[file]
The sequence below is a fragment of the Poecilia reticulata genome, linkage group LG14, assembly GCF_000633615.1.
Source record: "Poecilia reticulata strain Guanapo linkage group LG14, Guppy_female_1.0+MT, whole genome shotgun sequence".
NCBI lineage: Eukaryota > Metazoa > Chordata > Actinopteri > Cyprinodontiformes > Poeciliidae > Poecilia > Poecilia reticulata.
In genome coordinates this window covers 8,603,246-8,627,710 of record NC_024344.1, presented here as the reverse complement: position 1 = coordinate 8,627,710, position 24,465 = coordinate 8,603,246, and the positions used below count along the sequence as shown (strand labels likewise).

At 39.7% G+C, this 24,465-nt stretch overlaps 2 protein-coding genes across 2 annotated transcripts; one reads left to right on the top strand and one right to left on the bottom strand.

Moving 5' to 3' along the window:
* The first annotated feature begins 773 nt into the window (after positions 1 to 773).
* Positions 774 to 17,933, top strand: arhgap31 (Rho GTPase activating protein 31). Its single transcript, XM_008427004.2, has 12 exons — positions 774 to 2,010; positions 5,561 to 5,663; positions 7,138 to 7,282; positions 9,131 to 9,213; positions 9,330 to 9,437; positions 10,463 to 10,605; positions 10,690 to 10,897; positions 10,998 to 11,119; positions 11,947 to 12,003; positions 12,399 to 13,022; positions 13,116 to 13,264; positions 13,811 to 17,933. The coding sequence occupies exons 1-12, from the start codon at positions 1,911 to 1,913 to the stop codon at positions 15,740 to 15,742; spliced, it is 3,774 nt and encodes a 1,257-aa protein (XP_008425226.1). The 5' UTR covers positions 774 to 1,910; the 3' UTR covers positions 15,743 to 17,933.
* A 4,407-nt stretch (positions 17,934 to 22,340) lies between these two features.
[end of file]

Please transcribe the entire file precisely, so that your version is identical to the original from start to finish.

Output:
The sequence below is a fragment of the Poecilia reticulata genome, linkage group LG14, assembly GCF_000633615.1.
Source record: "Poecilia reticulata strain Guanapo linkage group LG14, Guppy_female_1.0+MT, whole genome shotgun sequence".
NCBI lineage: Eukaryota > Metazoa > Chordata > Actinopteri > Cyprinodontiformes > Poeciliidae > Poecilia > Poecilia reticulata.
In genome coordinates this window covers 8,603,246-8,627,710 of record NC_024344.1, presented here as the reverse complement: position 1 = coordinate 8,627,710, position 24,465 = coordinate 8,603,246, and the positions used below count along the sequence as shown (strand labels likewise).

At 39.7% G+C, this 24,465-nt stretch overlaps 2 protein-coding genes across 2 annotated transcripts; one reads left to right on the top strand and one right to left on the bottom strand.

Moving 5' to 3' along the window:
* The first annotated feature begins 773 nt into the window (after positions 1 to 773).
* Positions 774 to 17,933, top strand: arhgap31 (Rho GTPase activating protein 31). Its single transcript, XM_008427004.2, has 12 exons — positions 774 to 2,010; positions 5,561 to 5,663; positions 7,138 to 7,282; positions 9,131 to 9,213; positions 9,330 to 9,437; positions 10,463 to 10,605; positions 10,690 to 10,897; positions 10,998 to 11,119; positions 11,947 to 12,003; positions 12,399 to 13,022; positions 13,116 to 13,264; positions 13,811 to 17,933. The coding sequence occupies exons 1-12, from the start codon at positions 1,911 to 1,913 to the stop codon at positions 15,740 to 15,742; spliced, it is 3,774 nt and encodes a 1,257-aa protein (XP_008425226.1). The 5' UTR covers positions 774 to 1,910; the 3' UTR covers positions 15,743 to 17,933.
* A 4,407-nt stretch (positions 17,934 to 22,340) lies between these two features.